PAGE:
Will submitting directly to the search engines, or submitting many pages over and over , harm your search engine position? Imagine that your Rodent Racing Web site is sitting at the top of page two for a popular search engine. You feel this ranking isn't good enough, so you go to the search engine, run the search, and then grab the URLs of all the pages that turn up to on the first results page. You then submit those URLs to the search engine over and over again, perhaps using a submission program. You keep doing this for days, until the search engines get so annoyed they remove all those pages, pushing your page to the top! Systems that are repeating submission to an egregious degree maybe blocked. The search engine may identify your system's IP address and then block you from submitting or even using the search engine. If the IP address used by the program submitting URLs is the same as the IP address at which your Website is hosted, your site could be penalized. These situation are rare, though, because the IP numbers used by such submission programs and the associated Websites usually different. What is far more common is that the search engines simply block the submission program from submitting more than a certain number of URLs at a time.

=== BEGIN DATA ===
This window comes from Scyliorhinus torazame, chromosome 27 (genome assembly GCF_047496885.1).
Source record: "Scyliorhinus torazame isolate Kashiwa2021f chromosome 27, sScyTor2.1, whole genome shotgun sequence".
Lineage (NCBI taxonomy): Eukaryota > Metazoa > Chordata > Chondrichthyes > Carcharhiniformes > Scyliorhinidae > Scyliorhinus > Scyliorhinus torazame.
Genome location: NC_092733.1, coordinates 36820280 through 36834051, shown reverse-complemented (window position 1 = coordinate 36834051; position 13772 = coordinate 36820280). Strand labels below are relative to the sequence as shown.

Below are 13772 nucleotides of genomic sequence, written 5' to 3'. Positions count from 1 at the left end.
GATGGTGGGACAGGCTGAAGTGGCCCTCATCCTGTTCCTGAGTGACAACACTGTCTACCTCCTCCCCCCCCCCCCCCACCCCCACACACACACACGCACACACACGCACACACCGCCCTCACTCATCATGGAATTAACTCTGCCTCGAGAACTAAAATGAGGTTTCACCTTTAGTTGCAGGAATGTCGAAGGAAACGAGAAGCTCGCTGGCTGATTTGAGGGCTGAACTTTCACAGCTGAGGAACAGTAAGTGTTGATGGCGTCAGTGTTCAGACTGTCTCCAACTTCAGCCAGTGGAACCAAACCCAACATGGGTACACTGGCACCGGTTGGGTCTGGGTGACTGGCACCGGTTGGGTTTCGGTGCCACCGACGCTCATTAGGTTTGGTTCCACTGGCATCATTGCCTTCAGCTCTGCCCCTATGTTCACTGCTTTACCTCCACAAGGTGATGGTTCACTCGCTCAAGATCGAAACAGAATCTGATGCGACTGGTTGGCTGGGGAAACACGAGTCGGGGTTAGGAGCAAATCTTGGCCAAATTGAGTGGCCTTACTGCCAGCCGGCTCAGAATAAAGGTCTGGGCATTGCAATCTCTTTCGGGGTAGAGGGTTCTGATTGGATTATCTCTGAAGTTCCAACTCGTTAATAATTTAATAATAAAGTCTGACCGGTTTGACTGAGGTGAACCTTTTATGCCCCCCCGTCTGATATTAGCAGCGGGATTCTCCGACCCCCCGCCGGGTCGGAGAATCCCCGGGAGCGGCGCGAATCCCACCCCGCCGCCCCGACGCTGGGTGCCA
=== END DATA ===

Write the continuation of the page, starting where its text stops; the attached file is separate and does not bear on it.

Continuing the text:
Submitting For Free
The following systems accept free URL submissions. In some cases they wouldn't accept more than a specific number of submission: one a day, three a day, or whatever. The system may suggest that you don't provide more than one URL. In that case give them the URL of a page that is linked well throughout your site, and the search engine will find the other pages when they crawl the site. Here are some systems where you can submit your site for free:

· Google:
· Inktomi(via the Lycos site):
· Inktomi(via the MSN site):
· FAST/Allthe Web:
· MSN: At the timeof writing, MSN uses Inktomi, but it's preparing to drop Inktomi and replace it with its own index. MSNbot is   currently crawling the Web, building this index, but not accepting direct submissions. You can find information at
· Zeal(if you have a noncommercial Website):

You may want to check out grub, too. The goal of the grub project is to reach a stage where distributed crawling can update an index containing every page on the web, every day. If a search engine doesn't provide a way for you to submit a URL, that doesn't mean you cant get into the search engine. You need lots of links pointing to your site so the search engine will find it, and a fair amount of patience, but it definitely does happen. And just because the search engine does provide a way for you to submit a URL doesn't mean you will get into the search engine. You need lots of links pointing to the site.

Using Paid Inclusion

Paid-inclusion programs provide you with the privilege of paying to have a search engine index your pages. You pay the search engine a fee - $15 a year, $49 a year, or whatever per URL - and the search engine guarantees that your pages will remain in the index for the full term of the agreement. I don't like the idea of paid inclusion; it strikes as a bit of scam. The Federal Trade Commission doesn't like it much either, and consumer-advocate complaints have targeted paid inclusion based on the federal law that "prohibits unfair or deceptive acts or practices in or affecting commerce such as a representation, omission, or practice that is likely to mislead the consumer acting reasonably in the circumstances,
to the consumer's detriment."